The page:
Viewed from the UK, Rock On!! feels like a fairly conventional take on a rock nostalgia story. Magik were a band that ten years ago were on the verge of ‘making it’ but the compromises they would have been forced to take in order to get a recording deal caused a split and the band broke up. Now there is a chance to re-form for the four band members. Will they take it? Wikipedia suggests that the film draws on the UK film Stir Crazy (1998) and a Korean film about which I know nothing. Maybe, but the genre is so well known that such comparisons can be easily made and I don’t think we should take too much notice. More interesting is the attempt to portray four characters from different backgrounds – two middle-class college boys, an Indian Christian and an Indian character from a European background. The film has music sequences but they are used much more like the performance pieces in a (fictional) music biopic than in a typical Bollywood film. The music itself is what I would call mainstream AOR with some Bollywood flavour. It’s melodic and pleasant but very smooth. The lyrics are sung in Hindi and the relatively old-fashioned feel is emphasised by two songs played by other acts, one in English and both much closer to modern US/UK sounds.

The story itself is not particularly interesting apart from the sociological details but I watched it quite happily. What is important, I think, is that the film provides an opportunity for the young urban middle-class in India to identify with a genuinely Indian take on a global cultural form. The production context too is interesting. Excel films was founded by Farhan Akhtar and Ritesh Sidhwani in 1999. Akhtar is clearly a young man with a future. At 35 he has directed four features, produced others and in Rock On!! takes one of the lead roles as the wealthy young man who writes the lyrics, acts as lead singer and then turns to investment banking when the band splits up.

rockonrollinstoneAnother interesting feature of the film’s release was the appearance of the four leads on the cover of the Indian edition of Rolling Stone magazine – another example of the Americanisation of middle-class Indian youth? Rolling Stone lost all its credibility as a serious music and culture magazine a long time ago. The quartet went on to play concerts in various Indian cities.

When I think about it, I can see the connection between this film and Rang De Basanti in terms of a kind of youthful romanticism. I think it could have had a bit more edge though. I’m a bit fed up of the American college kid thing now. Couldn’t we have some Hindi movies about working class kids who become great cricketers? (I was heartened to see that the Bollywood box-office, coming out of the strike between multiplexes and producers, was unable to recover during the weeks of the IPL and then the 20-20 World Cup).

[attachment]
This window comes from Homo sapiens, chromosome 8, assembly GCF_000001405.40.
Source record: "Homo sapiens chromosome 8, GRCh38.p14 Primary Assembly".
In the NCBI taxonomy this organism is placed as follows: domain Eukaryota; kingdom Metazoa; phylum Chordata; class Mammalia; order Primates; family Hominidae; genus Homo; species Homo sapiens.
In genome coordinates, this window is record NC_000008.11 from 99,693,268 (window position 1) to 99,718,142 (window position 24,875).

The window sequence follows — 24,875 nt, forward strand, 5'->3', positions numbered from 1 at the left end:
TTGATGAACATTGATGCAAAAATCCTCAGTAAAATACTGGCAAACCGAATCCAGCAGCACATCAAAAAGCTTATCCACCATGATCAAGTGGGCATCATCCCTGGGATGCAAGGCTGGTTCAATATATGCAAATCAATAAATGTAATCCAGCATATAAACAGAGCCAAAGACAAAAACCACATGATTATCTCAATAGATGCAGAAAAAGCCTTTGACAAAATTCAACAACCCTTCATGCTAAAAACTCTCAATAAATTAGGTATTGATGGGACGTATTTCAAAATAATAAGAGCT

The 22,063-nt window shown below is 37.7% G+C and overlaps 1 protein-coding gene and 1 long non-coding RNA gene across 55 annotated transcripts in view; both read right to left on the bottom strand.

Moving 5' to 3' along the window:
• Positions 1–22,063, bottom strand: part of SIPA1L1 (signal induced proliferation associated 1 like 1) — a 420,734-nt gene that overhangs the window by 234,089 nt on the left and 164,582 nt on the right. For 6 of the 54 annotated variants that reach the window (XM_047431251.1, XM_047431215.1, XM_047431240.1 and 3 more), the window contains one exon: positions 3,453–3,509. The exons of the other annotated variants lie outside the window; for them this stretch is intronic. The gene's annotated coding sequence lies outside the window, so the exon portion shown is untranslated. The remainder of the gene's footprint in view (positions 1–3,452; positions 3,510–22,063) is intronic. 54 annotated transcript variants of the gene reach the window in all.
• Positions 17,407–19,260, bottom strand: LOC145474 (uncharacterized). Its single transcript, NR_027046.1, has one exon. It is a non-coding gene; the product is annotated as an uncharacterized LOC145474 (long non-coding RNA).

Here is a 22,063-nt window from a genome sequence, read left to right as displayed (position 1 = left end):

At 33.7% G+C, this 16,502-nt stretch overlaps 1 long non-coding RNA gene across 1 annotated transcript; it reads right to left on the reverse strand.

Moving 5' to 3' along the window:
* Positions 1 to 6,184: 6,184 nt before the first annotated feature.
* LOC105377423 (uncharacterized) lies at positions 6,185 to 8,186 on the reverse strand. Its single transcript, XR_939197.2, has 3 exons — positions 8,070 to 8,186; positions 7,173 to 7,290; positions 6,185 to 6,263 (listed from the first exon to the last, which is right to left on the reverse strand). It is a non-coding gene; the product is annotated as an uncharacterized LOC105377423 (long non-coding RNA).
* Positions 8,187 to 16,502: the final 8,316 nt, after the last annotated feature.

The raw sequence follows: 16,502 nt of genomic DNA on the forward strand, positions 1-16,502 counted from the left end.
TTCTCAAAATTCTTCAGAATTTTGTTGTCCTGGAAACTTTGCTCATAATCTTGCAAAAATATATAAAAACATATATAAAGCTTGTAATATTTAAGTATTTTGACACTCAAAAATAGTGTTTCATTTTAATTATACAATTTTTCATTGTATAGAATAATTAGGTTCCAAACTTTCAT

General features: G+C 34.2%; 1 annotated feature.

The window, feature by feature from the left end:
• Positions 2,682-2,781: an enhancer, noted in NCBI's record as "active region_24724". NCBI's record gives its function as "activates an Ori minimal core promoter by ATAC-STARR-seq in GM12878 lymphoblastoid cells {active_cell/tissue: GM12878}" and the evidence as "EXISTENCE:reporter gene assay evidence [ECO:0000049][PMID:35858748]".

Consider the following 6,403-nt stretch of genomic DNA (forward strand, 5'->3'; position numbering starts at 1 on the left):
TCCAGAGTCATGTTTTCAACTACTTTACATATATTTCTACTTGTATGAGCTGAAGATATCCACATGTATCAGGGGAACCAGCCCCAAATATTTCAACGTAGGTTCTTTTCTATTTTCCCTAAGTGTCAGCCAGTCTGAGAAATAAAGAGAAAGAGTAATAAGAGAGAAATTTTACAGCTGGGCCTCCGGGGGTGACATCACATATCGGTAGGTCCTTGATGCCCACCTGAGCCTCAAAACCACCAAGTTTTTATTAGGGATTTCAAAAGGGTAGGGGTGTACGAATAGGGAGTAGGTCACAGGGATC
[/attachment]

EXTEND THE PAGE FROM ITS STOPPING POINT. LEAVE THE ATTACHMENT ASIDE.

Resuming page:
Danny Boyle – life after Slumdog

Screen International this week reported that Danny Boyle has signed a three year deal with Fox Searchlight and Pathé, the two companies behind the successful distribution of Slumdog Millionaire. Slumdog is still making money around the world with theatrical currently showing $358 million and DVD already at $30 million in the US.

Boyle is said to be keen to link up with Indian filmmakers Shekhar Kapur and Anurag Kashyap and has acquired the rights to the book, Maximum City: Bombay Lost and Found by Suketu Mehta, a collection of essays about the city by a returning former resident. Shekhar Kapur is best known for Elizabeth in the UK, but more importantly he made Bandit Queen (India/UK 1994) with part-funding by Channel 4. This was one of the first films to attempt to marry aspects of British and Indian popular cinema. Anurag Kashyap is a younger (37) filmmaker with wide experience as an actor, writer and director. He has worked with Mani Ratnam and with Deepa Mehta, but it was his own film, Black Friday (India 2004), about the 1993 Mumbai bombings, that Boyle watched in his preparation for Slumdog.

The success of Slumdog means that Danny Boyle will have great freedom to choose his next projects. But it doesn’t mean that he has become a critical success. Anyone who wants to gauge the challenge that Slumdog‘s success has presented to the critical community should look at the last two issues of Cineaste magazine. Robert Koehler wrote one of the silliest reviews of Slumdog I have seen and what was worse he wrote about the film claiming deep knowledge of India and Indian Cinema. Taken to task in the latest issue by Rahul Hamid, Koehler then compounds his folly. I don’t want to rehash all the debates again, but Koehler seems unable to accept that Slumdog is an Indian story about aspects of contemporary globalised Indian life adapted and mounted by Brits and Indians working together and drawing on recent Indian film styles.

Two French Thrillers

Diane Kruger and Vincent Lindon

Diane Kruger and Vincent Lindon in Pour elle

Two French thrillers were released in the UK by Metrodome without too much fanfare in May and June and I managed to see both in the same week on digital prints at the National Media Museum. My first reaction, much like last Summer’s when a swathe of French films appeared, was why don’t we get British films like this on a regular basis – interesting genre films with star names presented in ‘Scope? What’s not to like? Well quite a lot if you are certain British critics, but I was engrossed.